I find it fascinating how certain insects get into this country.
For example, a story that was told to me – though I don’t know for a fact that it is true – was about corn borer moths and how they got from Europe to our country. It is a simple story of a group of moths hopping a ride on a passenger plane, which happened to land in Chicago.
European corn borers running amok in our corn. OK, this is very simply stated, but we do have another pest that we are concerned about and one which also hopped a ride over to the U.S. in some way or another – the Emerald ash borer. This insect is native to northern China and also to Korea.
It was first found in Michigan in 2002 and since has found a great place to live and do all the things that this borer likes to do. Thus, it has since spread to other parts of the U.S., which include Ohio, Indiana, Maryland and the latest state to be dealing with it is Illinois.
It has spread very quickly for an insect that only moves roughly a half mile per year. Humans have been inadvertently helping it out by unknowingly purchasing firewood or other wood products that have been infested with this borer. Because of humans inadvertently helping out this little pest, it has now made its way into Minnesota.
At this time, we do not have it in southwestern Minnesota. It has been found in the Twin Cities area and in southeastern Minnesota.
In 2008, inspectors had found firewood that was distributed by a company that was brought from Illinois to Minnesota that had Emerald ash borer on it. Minnesota currently has approximately 870 million ash trees, which this insect pest would indeed, find tasty. It is important to Minnesotans to know what to look for since we do cherish our timbered land and also the ash trees that adorn our own yards and what to do if we think that we have an ash tree that is being used as lunch.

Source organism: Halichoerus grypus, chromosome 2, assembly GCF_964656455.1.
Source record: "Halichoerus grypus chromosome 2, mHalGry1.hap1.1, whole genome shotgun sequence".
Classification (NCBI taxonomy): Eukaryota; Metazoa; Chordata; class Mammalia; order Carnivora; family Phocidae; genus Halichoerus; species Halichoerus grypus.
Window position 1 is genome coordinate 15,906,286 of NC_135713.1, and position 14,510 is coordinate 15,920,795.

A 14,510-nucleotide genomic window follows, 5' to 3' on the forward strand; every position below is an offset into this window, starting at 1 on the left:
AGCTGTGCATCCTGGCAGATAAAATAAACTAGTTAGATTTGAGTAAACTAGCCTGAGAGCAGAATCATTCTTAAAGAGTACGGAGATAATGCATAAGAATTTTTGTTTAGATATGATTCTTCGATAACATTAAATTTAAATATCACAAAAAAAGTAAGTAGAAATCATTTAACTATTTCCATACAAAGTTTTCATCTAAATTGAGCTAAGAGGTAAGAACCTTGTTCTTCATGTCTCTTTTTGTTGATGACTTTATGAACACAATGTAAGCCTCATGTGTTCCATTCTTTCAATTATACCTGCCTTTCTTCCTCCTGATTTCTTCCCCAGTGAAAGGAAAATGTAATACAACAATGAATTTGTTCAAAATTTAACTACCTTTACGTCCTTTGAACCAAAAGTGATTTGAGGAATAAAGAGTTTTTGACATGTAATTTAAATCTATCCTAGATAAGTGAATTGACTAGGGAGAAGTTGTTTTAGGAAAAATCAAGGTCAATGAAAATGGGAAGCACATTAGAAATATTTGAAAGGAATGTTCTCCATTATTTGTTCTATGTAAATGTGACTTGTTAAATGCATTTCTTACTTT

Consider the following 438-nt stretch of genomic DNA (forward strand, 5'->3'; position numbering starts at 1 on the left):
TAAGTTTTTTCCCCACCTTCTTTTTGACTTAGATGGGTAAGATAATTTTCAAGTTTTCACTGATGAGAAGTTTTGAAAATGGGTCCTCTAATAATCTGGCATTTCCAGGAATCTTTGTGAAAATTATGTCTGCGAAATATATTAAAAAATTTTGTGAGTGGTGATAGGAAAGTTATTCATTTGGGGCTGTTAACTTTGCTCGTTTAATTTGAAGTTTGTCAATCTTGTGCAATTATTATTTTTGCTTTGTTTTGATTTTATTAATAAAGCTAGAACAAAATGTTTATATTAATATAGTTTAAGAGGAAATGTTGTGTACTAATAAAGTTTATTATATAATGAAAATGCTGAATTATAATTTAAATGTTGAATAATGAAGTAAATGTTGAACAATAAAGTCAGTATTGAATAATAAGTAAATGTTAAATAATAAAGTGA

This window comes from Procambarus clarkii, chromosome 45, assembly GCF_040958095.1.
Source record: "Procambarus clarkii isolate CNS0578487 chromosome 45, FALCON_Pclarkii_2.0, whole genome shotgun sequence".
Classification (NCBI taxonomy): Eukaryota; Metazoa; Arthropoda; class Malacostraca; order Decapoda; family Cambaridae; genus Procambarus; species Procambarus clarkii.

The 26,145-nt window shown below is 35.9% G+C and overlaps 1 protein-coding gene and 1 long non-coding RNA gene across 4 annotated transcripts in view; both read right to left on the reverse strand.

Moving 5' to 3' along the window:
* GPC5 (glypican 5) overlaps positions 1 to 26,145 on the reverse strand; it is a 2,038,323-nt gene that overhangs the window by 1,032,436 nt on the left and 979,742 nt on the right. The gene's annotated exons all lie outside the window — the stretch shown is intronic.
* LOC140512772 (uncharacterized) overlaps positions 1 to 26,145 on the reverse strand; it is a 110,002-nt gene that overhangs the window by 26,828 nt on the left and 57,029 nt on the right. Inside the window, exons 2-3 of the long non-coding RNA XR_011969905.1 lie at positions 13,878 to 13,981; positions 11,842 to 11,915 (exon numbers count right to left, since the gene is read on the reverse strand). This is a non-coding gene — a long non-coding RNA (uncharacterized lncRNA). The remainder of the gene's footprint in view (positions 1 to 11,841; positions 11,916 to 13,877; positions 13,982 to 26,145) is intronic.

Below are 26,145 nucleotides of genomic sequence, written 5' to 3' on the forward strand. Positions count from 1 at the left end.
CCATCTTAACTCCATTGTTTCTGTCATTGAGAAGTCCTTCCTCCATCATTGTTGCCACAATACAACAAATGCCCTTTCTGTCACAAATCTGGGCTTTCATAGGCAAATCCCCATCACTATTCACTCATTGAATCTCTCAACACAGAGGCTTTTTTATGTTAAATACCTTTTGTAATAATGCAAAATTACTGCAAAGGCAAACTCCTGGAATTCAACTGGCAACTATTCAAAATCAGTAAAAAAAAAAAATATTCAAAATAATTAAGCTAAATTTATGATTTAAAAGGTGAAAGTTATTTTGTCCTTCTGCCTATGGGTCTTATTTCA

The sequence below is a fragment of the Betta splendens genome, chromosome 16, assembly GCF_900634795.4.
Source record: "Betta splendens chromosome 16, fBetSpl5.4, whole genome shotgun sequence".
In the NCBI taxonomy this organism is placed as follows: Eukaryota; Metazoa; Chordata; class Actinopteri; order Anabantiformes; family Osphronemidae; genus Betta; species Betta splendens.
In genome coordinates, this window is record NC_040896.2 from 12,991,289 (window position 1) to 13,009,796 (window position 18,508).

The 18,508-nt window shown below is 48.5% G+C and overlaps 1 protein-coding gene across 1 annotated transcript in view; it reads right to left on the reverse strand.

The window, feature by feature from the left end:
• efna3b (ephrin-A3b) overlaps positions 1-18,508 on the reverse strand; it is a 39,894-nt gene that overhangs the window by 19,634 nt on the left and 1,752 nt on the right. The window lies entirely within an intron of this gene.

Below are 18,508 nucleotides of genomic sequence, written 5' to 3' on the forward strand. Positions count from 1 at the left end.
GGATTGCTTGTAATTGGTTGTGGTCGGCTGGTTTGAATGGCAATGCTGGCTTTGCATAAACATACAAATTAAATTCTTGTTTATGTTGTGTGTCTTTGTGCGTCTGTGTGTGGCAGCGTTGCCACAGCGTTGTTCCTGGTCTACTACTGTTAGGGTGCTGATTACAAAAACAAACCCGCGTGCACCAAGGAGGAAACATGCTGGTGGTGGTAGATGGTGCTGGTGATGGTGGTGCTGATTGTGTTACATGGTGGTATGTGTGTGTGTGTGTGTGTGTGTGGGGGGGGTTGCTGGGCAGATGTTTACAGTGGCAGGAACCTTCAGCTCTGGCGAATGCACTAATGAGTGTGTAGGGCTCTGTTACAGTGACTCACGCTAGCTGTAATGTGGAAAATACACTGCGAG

So, were do we begin? The first thing to do is that if you go camping, don’t transport firewood. Emerald ash borer lives under the bark of the ash tree so it may not be evident. We need to learn what Emerald ash borer looks like. It is about one-third to one-half inch long and iridescent green. It is actually a very pretty insect if it just wasn’t such a bad bug.
There are a couple of insects out there that may be confused with it, so it wouldn’t hurt to double check on what it is that have for sure. An ash tree that is infected with this bug will have thinning foliage and some dieback at the crown or in the crown of the tree. Emerald ash borer infested trees will die quickly.
They do not pick out the unhealthy ash trees from the healthy ones. They pretty much eat any kind of ash tree in any kind of condition. The larvae of this insect tunnel under the bark which interrupts the flow of water and nutrients, thus killing the trees.
If you see an insect in Minnesota that you think could possibly be the Emerald Ash borer or you find an ash tree that suddenly begins to die, contact the Minnesota Department of Agriculture on their Arrest the Pests Hotline at 1-888-545-6684 to report it.
You can also report it at a local level to your local Extension office for identification. The Extension also has more information that they can hand out to you upon request.
For more information on gardening, you can reach me at firstname.lastname@example.org